As a trained paleontologist and professor of anatomy at the University of Chicago, Neil Shubin discovered that by using comparative anatomy he could teach human anatomy to his students better. Many animals share similar body plans, and through looking at the sometimes less complicated organization in animals we can gain insight into our own development and anatomy. This idea was the groundwork for his book, Your Inner Fish: A Journey into the 3.5 Billion Year History of the Human Body.
As he humorously and meticulously details, our bodies are filled with evolutionary vestiges that speak to our long and complicated history as survivors of 3.5 billion years of evolution. A prime example of this history can be seen by looking at the developing human embryo; human embryos have four arches that resemble the gill slits in fishes. These arches develop into jaw bones, ear bones, the cranial nerves and other critical parts of our head and neck. The arches also have indentations behind them, and in fish it’s these indentations that form the gill slits that allow water to flow over the gills and out. The indentations in humans usually close over, but occasionally they don’t, resulting in babies born with a pouch or cyst on their neck. In some rare cases, babies are even born with a gill bar represented by a little rod where the neck arch used to be.
In the final chapter, “The Meaning of It all,” Shubin discusses some of the vestiges left from our evolutionary past that lead to, among other things, getting sick, obesity, having hernias and interesting physiological phenomena, such as hiccups.
Technically, a hiccup is a muscle spasm of our diaphragm, neck and throat that causes the sudden inhalation of air which is followed by the glottis — the tissue folds located around your vocal chords — closing, thereby making the “hic” sound. If you’re lucky, you might be able stop them right after they start by inhaling deeply and holding your breath — a technique I learned from the book that has proven effective so far. By mastering this technique you can save yourself from having people yell “boo” in your ear, advising you to “drink water upside down” or goading you to engage in any number of other “cures” which no doubt do more to entertain the audience gathered around you than to solve your diaphragm issues.
If you’re wondering what the hiccups have to do with your fishy ancestry, it all has to do with the management of the autonomic nervous system, or the reason why most of us don’t often forget to breathe.
Normally, the brain stem controls the autonomic response of breathing, just as it does in fish. But for fish, instead of controlling the diaphragm it controls the throat and gills. In fish, the nerves at the base of their head surround their gills, while in humans the nerve signals have an extended trip from the brain stem to the muscles in the chest that control breathing. The excessive length of the nerves leaves them open to interference — from things like spicy food or carbonated beverages — which can cause a muscle spasm.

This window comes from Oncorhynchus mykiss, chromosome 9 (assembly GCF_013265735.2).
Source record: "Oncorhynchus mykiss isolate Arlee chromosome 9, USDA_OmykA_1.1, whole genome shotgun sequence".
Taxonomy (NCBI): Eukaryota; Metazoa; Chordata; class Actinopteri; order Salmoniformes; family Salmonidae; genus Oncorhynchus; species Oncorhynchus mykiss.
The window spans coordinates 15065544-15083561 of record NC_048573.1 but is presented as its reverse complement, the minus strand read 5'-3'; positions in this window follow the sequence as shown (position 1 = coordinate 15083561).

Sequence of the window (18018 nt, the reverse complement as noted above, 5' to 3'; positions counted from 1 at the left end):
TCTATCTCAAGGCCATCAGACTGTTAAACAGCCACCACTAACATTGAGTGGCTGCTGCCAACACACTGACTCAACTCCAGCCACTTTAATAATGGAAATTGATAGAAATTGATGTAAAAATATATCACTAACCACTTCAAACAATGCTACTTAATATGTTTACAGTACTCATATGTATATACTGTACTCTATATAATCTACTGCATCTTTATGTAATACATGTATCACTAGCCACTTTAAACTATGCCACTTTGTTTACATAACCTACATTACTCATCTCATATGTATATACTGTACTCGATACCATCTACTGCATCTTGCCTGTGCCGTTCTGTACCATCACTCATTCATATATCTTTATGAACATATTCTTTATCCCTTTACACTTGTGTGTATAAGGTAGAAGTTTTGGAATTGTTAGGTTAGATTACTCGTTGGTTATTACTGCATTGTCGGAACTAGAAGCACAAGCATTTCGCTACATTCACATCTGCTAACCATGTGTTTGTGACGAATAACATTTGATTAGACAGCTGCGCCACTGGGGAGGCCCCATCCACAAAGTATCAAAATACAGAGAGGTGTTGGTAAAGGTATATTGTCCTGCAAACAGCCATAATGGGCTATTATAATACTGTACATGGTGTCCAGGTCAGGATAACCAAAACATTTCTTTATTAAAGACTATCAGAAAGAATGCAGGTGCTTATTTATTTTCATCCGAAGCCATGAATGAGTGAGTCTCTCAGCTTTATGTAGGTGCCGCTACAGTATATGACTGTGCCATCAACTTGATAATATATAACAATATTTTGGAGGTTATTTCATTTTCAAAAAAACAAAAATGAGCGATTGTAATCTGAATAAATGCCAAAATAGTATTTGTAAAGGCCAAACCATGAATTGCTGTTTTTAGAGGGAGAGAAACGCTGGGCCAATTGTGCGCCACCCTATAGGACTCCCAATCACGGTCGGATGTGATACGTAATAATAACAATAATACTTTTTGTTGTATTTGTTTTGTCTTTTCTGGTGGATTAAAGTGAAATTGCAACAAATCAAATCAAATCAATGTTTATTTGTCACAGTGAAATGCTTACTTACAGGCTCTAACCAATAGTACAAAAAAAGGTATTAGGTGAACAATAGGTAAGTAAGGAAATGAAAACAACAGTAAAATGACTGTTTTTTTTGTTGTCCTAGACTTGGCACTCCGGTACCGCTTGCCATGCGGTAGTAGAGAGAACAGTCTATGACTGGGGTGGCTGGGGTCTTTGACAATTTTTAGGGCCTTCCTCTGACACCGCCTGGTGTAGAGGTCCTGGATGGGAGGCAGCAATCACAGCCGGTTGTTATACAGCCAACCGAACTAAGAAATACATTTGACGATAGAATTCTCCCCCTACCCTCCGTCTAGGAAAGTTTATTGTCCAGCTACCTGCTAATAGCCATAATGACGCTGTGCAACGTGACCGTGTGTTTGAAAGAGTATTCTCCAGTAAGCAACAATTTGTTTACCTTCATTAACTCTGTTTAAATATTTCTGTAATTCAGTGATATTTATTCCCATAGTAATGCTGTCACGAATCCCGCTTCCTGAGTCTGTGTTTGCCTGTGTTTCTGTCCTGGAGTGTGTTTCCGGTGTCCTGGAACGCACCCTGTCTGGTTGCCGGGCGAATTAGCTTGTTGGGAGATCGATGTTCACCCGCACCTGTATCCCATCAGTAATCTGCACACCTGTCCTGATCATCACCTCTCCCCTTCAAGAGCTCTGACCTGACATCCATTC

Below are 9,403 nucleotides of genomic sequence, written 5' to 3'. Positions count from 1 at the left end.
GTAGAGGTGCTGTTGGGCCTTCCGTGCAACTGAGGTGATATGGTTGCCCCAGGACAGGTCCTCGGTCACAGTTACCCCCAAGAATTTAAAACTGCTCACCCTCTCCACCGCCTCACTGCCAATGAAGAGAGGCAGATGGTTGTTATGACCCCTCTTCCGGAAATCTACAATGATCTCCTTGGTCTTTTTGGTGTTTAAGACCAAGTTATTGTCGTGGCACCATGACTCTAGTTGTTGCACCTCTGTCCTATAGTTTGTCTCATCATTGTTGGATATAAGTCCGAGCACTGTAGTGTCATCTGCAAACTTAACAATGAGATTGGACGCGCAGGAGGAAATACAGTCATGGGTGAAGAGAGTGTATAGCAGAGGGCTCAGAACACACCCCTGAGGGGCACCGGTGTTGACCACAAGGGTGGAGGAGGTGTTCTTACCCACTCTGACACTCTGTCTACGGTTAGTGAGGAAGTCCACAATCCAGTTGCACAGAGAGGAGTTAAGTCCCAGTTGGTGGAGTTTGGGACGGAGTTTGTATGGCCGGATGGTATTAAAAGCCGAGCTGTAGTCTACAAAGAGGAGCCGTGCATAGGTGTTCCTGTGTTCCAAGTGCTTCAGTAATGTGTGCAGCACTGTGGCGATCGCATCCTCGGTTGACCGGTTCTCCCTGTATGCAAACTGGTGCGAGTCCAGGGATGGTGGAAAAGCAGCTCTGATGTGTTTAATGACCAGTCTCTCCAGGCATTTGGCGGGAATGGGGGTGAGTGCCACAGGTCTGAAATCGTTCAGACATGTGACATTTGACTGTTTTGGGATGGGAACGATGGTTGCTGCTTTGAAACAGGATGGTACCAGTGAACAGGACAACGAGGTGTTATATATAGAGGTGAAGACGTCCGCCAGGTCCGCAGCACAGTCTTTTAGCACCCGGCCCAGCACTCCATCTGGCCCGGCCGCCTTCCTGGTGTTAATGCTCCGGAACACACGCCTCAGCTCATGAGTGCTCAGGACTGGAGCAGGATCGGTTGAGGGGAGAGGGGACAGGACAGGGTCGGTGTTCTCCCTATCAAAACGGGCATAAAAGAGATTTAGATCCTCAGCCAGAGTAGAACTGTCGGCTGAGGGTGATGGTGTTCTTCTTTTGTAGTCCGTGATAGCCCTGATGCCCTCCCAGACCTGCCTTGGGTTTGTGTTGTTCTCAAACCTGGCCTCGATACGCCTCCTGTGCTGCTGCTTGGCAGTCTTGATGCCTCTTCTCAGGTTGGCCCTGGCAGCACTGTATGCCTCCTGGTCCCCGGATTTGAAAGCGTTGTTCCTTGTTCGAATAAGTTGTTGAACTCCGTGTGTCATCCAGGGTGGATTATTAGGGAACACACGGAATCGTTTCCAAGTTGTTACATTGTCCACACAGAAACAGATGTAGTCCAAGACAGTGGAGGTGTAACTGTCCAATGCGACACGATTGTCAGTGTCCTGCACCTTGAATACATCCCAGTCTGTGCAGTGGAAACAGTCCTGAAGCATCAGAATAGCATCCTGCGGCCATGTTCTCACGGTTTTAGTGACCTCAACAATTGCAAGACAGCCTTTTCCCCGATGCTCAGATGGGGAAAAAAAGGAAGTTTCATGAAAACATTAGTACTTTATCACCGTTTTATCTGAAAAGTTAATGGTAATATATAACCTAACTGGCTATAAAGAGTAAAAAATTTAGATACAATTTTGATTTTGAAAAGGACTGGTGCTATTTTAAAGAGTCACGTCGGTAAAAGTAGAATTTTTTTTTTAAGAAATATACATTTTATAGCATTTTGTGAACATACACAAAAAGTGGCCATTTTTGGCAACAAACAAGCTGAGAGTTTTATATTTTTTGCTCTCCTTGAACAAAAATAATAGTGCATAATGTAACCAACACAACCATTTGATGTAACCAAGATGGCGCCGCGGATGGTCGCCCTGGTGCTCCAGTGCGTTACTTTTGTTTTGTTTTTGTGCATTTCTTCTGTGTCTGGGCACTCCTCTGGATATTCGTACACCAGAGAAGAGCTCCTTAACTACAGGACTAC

This response originated in amphibians, where the resulting spasm — the hiccup — plays an important role in tadpoles that breathe with their gills, but also have lung structures. When they inhale water to breathe with their gills, they have the immediate autonomic response of a closing glottis to prevent water from entering the lungs. This extended form of a hiccup is what allows the tadpoles to breathe with their gills. Thankfully, only in extreme cases do humans have hiccups that last longer than 60 hics, as our brains usually remind our bodies in a timely fashion that we don’t have gills.
The book is filled with interesting information just like this, detailing everything from how mammary glands are made from a process of tissue interaction that also forms teeth, scales and feathers, to the genetic origins of our eyes and ears. It appears as though the separate genes for our eyes and ears first existed in a sort of “mosaic” single gene found in box jellyfish. This ancient connection has practical applications and can help us understand why birth defects sometimes affect both the inner ear and the eyes.
From my experience, science books can generally occupy two niches; some are so full of facts and jargon that the layperson stands little chance of finishing the book, let alone understanding it, while others offer readers a peek at a more interesting and vibrant world. With a good amount of paleontological adventure and humor to go along with the science Your Inner Fish lies firmly in the latter category and should be picked up by anyone interested in knowing a little bit more about their ichthyological origins.